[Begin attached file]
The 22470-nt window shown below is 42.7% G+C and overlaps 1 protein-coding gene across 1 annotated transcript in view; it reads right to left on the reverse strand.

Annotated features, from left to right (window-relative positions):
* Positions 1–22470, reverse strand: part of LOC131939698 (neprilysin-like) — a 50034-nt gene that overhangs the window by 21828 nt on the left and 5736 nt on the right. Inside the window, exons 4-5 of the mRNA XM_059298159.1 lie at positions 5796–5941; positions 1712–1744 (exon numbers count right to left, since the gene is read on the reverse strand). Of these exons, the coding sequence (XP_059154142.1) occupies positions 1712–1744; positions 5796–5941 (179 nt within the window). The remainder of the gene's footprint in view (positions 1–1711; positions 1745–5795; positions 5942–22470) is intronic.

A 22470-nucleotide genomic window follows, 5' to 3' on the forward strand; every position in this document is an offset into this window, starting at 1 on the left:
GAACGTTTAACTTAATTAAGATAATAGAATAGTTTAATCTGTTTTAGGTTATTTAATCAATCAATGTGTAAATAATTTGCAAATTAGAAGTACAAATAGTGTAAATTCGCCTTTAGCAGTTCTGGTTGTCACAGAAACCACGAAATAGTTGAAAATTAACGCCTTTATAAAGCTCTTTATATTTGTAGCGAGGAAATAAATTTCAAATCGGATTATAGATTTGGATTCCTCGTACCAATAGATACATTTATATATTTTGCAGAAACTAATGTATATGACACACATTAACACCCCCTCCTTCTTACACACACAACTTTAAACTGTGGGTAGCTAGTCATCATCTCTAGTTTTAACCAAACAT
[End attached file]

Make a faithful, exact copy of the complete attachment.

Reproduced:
The 22470-nt window shown below is 42.7% G+C and overlaps 1 protein-coding gene across 1 annotated transcript in view; it reads right to left on the reverse strand.

Annotated features, from left to right (window-relative positions):
* Positions 1–22470, reverse strand: part of LOC131939698 (neprilysin-like) — a 50034-nt gene that overhangs the window by 21828 nt on the left and 5736 nt on the right. Inside the window, exons 4-5 of the mRNA XM_059298159.1 lie at positions 5796–5941; positions 1712–1744 (exon numbers count right to left, since the gene is read on the reverse strand). Of these exons, the coding sequence (XP_059154142.1) occupies positions 1712–1744; positions 5796–5941 (179 nt within the window). The remainder of the gene's footprint in view (positions 1–1711; positions 1745–5795; positions 5942–22470) is intronic.

A 22470-nucleotide genomic window follows, 5' to 3' on the forward strand; every position in this document is an offset into this window, starting at 1 on the left:
GAACGTTTAACTTAATTAAGATAATAGAATAGTTTAATCTGTTTTAGGTTATTTAATCAATCAATGTGTAAATAATTTGCAAATTAGAAGTACAAATAGTGTAAATTCGCCTTTAGCAGTTCTGGTTGTCACAGAAACCACGAAATAGTTGAAAATTAACGCCTTTATAAAGCTCTTTATATTTGTAGCGAGGAAATAAATTTCAAATCGGATTATAGATTTGGATTCCTCGTACCAATAGATACATTTATATATTTTGCAGAAACTAATGTATATGACACACATTAACACCCCCTCCTTCTTACACACACAACTTTAAACTGTGGGTAGCTAGTCATCATCTCTAGTTTTAACCAAACAT